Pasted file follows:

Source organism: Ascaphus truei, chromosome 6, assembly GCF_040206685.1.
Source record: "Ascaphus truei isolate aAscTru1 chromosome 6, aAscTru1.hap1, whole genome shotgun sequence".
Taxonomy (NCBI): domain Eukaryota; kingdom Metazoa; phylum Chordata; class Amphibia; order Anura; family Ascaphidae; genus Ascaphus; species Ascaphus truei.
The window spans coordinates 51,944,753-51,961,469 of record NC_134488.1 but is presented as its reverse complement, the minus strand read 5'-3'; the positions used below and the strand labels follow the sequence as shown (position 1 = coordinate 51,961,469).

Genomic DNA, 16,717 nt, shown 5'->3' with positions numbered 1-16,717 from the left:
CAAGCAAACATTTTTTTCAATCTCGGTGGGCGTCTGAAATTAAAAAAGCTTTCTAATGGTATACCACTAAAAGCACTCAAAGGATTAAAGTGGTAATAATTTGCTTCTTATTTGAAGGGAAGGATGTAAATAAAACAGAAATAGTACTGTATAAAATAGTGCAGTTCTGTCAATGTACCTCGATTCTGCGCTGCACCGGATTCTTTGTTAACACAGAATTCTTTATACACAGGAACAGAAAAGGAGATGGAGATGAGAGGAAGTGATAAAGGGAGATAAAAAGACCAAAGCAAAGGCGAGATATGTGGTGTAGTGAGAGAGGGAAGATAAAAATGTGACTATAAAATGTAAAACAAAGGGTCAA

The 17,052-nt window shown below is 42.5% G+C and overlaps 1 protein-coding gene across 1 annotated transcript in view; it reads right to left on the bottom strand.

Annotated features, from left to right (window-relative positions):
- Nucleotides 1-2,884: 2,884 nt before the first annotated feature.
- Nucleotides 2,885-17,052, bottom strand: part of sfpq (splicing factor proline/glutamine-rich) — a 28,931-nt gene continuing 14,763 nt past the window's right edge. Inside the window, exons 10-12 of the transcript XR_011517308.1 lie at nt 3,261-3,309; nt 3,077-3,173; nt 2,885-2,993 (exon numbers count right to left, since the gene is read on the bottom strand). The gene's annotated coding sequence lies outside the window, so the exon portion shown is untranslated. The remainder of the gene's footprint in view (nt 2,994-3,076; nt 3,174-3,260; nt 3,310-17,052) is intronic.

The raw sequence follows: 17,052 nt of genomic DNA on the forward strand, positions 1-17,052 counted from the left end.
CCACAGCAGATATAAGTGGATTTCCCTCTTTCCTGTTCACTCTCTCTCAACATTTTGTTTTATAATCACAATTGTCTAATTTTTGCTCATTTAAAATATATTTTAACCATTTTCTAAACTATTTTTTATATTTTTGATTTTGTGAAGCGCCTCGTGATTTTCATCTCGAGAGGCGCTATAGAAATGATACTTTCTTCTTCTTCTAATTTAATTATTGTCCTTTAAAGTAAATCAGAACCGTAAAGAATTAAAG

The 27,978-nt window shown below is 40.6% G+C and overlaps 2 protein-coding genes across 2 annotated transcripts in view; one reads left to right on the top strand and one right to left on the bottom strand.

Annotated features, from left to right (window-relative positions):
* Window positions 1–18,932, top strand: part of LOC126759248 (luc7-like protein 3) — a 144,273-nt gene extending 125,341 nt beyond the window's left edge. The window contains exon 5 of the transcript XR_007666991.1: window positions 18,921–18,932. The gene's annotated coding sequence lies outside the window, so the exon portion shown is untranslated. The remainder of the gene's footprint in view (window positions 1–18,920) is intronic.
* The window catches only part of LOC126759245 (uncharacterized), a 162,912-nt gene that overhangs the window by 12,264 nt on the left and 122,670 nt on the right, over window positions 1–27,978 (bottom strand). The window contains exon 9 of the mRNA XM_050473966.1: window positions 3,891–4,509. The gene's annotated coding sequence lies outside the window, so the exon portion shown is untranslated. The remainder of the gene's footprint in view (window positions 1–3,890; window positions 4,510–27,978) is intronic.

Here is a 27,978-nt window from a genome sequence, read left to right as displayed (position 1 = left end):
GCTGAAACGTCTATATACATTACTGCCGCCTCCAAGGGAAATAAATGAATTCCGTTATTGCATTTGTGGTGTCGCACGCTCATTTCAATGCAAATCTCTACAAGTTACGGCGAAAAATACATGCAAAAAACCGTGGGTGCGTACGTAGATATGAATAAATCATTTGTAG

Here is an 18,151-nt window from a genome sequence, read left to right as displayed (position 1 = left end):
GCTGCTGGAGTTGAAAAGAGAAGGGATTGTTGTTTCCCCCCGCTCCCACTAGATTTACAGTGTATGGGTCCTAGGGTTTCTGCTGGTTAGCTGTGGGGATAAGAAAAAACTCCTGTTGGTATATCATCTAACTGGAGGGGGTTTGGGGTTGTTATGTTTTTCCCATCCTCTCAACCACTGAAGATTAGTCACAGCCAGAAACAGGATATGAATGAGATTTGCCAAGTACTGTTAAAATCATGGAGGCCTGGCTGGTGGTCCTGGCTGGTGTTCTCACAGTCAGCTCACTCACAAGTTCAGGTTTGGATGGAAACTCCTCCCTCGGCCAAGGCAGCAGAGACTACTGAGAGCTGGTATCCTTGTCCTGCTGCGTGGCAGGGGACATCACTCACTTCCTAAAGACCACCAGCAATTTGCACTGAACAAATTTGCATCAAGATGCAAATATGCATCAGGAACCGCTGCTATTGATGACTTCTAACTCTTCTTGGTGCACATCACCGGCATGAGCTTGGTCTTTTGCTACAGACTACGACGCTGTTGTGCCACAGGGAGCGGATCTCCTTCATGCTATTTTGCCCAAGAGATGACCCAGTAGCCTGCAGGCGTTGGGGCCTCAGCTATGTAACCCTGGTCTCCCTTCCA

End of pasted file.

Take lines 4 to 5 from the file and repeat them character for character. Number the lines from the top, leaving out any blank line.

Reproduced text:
The window spans coordinates 51,944,753-51,961,469 of record NC_134488.1 but is presented as its reverse complement, the minus strand read 5'-3'; the positions used below and the strand labels follow the sequence as shown (position 1 = coordinate 51,961,469).

Genomic DNA, 16,717 nt, shown 5'->3' with positions numbered 1-16,717 from the left: